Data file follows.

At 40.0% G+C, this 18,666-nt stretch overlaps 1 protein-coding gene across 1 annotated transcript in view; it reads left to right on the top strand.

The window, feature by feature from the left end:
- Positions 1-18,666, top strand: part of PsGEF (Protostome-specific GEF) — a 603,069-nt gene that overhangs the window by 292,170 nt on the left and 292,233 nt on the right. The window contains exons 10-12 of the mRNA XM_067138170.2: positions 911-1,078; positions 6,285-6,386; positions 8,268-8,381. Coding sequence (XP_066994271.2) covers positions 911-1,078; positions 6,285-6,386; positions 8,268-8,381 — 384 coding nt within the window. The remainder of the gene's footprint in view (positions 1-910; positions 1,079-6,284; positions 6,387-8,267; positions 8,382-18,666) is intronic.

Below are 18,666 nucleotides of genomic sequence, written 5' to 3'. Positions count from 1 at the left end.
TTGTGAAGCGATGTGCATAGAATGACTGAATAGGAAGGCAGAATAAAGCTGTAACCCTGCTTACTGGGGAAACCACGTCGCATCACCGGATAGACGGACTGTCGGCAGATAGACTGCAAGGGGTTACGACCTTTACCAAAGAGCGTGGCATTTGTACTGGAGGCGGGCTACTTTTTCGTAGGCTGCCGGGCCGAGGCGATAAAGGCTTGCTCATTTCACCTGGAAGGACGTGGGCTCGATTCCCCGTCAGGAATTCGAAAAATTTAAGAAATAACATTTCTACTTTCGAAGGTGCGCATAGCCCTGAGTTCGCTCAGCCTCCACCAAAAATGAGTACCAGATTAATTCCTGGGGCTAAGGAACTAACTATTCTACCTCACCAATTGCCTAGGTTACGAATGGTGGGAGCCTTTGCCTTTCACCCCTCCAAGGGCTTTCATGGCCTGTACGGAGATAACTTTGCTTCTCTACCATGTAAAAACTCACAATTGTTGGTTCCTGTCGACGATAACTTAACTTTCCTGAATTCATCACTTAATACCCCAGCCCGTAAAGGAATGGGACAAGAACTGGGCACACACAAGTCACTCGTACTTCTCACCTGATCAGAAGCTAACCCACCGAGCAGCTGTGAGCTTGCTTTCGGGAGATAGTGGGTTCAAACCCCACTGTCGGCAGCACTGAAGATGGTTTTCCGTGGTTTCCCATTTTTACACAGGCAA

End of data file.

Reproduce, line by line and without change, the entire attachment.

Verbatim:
At 40.0% G+C, this 18,666-nt stretch overlaps 1 protein-coding gene across 1 annotated transcript in view; it reads left to right on the top strand.

The window, feature by feature from the left end:
- Positions 1-18,666, top strand: part of PsGEF (Protostome-specific GEF) — a 603,069-nt gene that overhangs the window by 292,170 nt on the left and 292,233 nt on the right. The window contains exons 10-12 of the mRNA XM_067138170.2: positions 911-1,078; positions 6,285-6,386; positions 8,268-8,381. Coding sequence (XP_066994271.2) covers positions 911-1,078; positions 6,285-6,386; positions 8,268-8,381 — 384 coding nt within the window. The remainder of the gene's footprint in view (positions 1-910; positions 1,079-6,284; positions 6,387-8,267; positions 8,382-18,666) is intronic.

Below are 18,666 nucleotides of genomic sequence, written 5' to 3'. Positions count from 1 at the left end.
TTGTGAAGCGATGTGCATAGAATGACTGAATAGGAAGGCAGAATAAAGCTGTAACCCTGCTTACTGGGGAAACCACGTCGCATCACCGGATAGACGGACTGTCGGCAGATAGACTGCAAGGGGTTACGACCTTTACCAAAGAGCGTGGCATTTGTACTGGAGGCGGGCTACTTTTTCGTAGGCTGCCGGGCCGAGGCGATAAAGGCTTGCTCATTTCACCTGGAAGGACGTGGGCTCGATTCCCCGTCAGGAATTCGAAAAATTTAAGAAATAACATTTCTACTTTCGAAGGTGCGCATAGCCCTGAGTTCGCTCAGCCTCCACCAAAAATGAGTACCAGATTAATTCCTGGGGCTAAGGAACTAACTATTCTACCTCACCAATTGCCTAGGTTACGAATGGTGGGAGCCTTTGCCTTTCACCCCTCCAAGGGCTTTCATGGCCTGTACGGAGATAACTTTGCTTCTCTACCATGTAAAAACTCACAATTGTTGGTTCCTGTCGACGATAACTTAACTTTCCTGAATTCATCACTTAATACCCCAGCCCGTAAAGGAATGGGACAAGAACTGGGCACACACAAGTCACTCGTACTTCTCACCTGATCAGAAGCTAACCCACCGAGCAGCTGTGAGCTTGCTTTCGGGAGATAGTGGGTTCAAACCCCACTGTCGGCAGCACTGAAGATGGTTTTCCGTGGTTTCCCATTTTTACACAGGCAA